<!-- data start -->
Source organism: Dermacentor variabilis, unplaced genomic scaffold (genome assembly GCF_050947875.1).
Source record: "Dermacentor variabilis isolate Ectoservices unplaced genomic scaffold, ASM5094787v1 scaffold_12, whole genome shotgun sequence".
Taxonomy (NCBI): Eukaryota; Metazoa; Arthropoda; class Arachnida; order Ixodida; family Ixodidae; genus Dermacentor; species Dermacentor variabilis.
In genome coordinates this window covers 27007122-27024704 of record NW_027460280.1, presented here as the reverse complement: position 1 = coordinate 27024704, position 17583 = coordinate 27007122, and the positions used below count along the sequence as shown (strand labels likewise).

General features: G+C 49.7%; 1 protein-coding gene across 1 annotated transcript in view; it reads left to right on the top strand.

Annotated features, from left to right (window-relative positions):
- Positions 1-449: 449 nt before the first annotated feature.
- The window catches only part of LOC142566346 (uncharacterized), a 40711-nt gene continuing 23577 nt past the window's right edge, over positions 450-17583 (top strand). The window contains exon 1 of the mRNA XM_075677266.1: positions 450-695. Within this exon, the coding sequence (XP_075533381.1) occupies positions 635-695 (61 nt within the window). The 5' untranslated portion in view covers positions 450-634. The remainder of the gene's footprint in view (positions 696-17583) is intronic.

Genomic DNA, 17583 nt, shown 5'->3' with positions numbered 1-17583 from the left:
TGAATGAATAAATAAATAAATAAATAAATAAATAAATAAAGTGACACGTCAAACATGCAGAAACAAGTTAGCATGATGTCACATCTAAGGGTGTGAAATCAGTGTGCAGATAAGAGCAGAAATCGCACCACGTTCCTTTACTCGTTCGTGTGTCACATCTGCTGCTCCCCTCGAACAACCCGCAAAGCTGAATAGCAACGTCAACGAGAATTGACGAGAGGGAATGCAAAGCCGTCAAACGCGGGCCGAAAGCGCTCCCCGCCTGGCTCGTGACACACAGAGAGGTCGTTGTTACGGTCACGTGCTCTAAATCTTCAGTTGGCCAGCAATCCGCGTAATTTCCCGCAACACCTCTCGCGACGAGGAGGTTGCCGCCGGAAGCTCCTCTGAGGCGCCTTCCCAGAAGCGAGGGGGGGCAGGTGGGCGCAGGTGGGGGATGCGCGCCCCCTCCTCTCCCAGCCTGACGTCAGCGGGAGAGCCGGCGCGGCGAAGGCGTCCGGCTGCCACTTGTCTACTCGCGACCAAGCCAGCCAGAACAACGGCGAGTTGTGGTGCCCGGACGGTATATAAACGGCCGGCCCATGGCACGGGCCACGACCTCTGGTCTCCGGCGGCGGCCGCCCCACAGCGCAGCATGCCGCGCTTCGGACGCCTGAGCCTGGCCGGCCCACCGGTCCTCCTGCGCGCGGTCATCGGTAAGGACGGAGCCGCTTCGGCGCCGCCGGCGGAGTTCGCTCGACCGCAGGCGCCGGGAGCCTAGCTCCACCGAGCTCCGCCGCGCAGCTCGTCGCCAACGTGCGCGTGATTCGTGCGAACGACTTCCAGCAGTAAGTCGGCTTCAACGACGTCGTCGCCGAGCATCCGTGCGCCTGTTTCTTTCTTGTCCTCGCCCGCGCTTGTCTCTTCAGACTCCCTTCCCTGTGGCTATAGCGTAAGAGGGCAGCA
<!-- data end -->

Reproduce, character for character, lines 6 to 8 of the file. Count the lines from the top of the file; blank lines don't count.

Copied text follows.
Annotated features, from left to right (window-relative positions):
- Positions 1-449: 449 nt before the first annotated feature.
- The window catches only part of LOC142566346 (uncharacterized), a 40711-nt gene continuing 23577 nt past the window's right edge, over positions 450-17583 (top strand). The window contains exon 1 of the mRNA XM_075677266.1: positions 450-695. Within this exon, the coding sequence (XP_075533381.1) occupies positions 635-695 (61 nt within the window). The 5' untranslated portion in view covers positions 450-634. The remainder of the gene's footprint in view (positions 696-17583) is intronic.